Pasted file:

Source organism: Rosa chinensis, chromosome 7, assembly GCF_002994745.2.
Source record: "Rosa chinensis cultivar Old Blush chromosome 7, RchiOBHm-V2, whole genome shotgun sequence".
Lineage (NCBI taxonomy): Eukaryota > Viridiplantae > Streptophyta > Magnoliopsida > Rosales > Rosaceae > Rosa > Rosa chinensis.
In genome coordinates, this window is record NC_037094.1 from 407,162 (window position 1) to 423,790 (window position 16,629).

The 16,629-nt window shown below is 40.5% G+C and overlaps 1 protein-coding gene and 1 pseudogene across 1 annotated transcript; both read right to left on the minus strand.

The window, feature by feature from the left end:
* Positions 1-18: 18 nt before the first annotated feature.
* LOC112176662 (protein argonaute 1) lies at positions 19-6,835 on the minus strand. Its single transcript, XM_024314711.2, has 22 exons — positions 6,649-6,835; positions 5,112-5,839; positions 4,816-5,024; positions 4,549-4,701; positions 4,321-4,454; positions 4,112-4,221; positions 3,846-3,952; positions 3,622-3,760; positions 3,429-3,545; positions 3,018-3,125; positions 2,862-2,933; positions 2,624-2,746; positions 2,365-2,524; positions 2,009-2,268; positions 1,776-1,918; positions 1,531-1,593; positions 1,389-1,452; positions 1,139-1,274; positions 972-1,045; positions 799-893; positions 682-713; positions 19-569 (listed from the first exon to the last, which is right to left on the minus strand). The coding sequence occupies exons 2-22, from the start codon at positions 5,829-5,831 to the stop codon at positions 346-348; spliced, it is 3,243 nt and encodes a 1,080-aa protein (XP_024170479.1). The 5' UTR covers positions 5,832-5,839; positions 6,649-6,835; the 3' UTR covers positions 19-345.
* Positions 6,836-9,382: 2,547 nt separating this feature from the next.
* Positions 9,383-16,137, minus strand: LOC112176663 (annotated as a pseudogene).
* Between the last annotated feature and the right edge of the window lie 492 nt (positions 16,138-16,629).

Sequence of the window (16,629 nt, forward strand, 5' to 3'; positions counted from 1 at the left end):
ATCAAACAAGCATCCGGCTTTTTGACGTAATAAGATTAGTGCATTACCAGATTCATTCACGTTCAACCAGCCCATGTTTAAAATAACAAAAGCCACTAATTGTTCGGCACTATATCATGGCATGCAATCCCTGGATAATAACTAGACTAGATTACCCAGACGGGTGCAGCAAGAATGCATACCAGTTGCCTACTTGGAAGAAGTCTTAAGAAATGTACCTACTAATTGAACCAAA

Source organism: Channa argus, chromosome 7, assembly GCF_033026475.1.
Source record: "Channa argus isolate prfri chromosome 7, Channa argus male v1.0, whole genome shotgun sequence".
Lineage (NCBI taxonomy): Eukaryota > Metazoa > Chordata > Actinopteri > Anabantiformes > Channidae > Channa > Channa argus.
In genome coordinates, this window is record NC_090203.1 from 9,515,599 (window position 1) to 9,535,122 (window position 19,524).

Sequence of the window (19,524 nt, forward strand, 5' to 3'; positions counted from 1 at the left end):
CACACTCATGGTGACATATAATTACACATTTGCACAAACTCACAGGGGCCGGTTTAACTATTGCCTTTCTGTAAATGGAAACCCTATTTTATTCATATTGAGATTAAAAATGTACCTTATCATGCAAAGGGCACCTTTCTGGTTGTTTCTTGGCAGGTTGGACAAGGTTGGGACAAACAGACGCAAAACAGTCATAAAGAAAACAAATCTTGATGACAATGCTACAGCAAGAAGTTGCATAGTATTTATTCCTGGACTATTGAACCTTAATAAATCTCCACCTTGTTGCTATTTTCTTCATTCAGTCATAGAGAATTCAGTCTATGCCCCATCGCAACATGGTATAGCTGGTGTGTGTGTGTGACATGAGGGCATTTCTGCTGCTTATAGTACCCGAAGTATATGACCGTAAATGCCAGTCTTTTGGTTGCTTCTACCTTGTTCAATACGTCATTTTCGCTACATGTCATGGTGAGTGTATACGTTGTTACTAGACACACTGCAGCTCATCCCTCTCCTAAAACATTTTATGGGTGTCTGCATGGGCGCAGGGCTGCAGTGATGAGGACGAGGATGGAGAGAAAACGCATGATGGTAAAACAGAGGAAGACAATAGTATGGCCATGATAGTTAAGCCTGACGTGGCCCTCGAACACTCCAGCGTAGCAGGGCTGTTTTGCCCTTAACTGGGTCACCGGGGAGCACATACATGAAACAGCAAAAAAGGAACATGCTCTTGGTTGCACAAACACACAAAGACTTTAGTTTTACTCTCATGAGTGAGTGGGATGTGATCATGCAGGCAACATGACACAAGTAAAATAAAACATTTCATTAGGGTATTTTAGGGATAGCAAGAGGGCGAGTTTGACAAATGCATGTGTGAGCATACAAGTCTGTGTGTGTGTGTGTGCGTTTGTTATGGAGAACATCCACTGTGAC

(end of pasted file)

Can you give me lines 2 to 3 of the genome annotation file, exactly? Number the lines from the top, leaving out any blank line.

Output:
Source record: "Rosa chinensis cultivar Old Blush chromosome 7, RchiOBHm-V2, whole genome shotgun sequence".
Lineage (NCBI taxonomy): Eukaryota > Viridiplantae > Streptophyta > Magnoliopsida > Rosales > Rosaceae > Rosa > Rosa chinensis.